Bergevin inherited some promising young prospects from the couple of drafts previous. Nathan Beaulieu, the team's first pick, at #17 in 2011, was a good young defenceman with quick vision, great wheels and a bit of toughness. Sparkplug Brendan Gallagher was small and only a fifth-round pick in 2010, but always seemed to find himself a part of the action. And the first-rounder in 2010, Jarred Tinordi, was a big kid with NHL bloodlines from his dad Mark. He was a bit of a project, but could move very well for a guy who stood 6'6" and had a kind of maturity and poise you don't often see in a teenager. If the Habs wanted to build through drafting and developing young players, Bergevin had at least three strong candidates with which to work. Things looked even better in Bergevin's first draft, when, with the third-overall pick, he chose centre Alex  Galchenyuk. The young player came with size and a collection of skills so enticing, any coach would beg to help him reach his potential.

Every year since 2012, Bergevin has added to the collection of young draftees, and every year he has reiterated his intention to build a winning Canadiens team through drafting and developing young players. While the intention is admirable and the logic sound, Bergevin has failed to deliver.

Most teams, when they bottom out the way the Habs did in 2012 and commit to a rebuild, really rebuild. They make a plan, decide which players are keepers, and then clean out those who don't fit. Then they play their kids. They play the butts off their kids. Those kids make mistakes and they lose games, sometimes a lot of games, but they learn. And they get better together and improve. If you're going to rebuild through draft and development, that's how it's done.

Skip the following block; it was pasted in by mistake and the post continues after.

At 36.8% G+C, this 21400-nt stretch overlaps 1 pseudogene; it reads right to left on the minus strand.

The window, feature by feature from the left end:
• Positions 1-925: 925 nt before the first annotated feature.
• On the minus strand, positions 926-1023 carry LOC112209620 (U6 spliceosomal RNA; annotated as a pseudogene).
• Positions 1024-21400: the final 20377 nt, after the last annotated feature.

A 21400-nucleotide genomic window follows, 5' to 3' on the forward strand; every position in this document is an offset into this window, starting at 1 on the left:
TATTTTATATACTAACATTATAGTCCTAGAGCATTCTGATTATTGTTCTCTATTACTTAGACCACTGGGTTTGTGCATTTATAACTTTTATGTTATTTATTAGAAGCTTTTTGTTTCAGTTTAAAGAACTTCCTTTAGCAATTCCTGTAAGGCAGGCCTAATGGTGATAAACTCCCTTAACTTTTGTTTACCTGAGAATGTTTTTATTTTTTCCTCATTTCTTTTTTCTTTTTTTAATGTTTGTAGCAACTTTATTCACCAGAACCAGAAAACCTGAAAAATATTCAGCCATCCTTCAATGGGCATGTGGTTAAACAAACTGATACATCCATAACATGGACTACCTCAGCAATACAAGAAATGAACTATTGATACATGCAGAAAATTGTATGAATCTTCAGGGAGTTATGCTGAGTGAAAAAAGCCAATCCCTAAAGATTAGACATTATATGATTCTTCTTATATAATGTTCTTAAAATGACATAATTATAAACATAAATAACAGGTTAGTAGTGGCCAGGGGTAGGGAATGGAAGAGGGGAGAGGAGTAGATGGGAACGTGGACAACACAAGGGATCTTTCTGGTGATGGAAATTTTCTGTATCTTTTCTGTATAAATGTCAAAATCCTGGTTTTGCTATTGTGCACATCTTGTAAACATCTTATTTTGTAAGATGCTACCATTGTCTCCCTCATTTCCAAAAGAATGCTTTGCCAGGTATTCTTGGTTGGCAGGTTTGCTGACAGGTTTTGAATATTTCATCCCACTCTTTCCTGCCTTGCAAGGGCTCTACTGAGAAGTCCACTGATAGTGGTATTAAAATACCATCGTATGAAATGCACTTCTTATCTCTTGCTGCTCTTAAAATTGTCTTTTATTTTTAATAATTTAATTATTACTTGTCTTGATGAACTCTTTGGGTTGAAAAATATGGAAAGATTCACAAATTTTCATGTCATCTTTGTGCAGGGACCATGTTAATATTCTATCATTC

Ten years ago, when the Chicago Blackhawks drafted Jonathan Toews third overall, they committed to a rebuild from the ground up. A year and a half later, they had dumped coach Denis Savard, hired Joel Quenneville, and the average age of the team was about 23 years old. Those kids; Toews, Patrick Kane, Brent Seabrook, Duncan Keith, Patrick Sharp and the rest of them played a ton of hockey and they made the playoffs for the first time in six years, advancing to the conference finals. Four years after that, they were Stanley Cup Champions. Dale Tallon built that team as the GM. Now he's doing the same thing in Florida, and the Panthers are following the same pattern.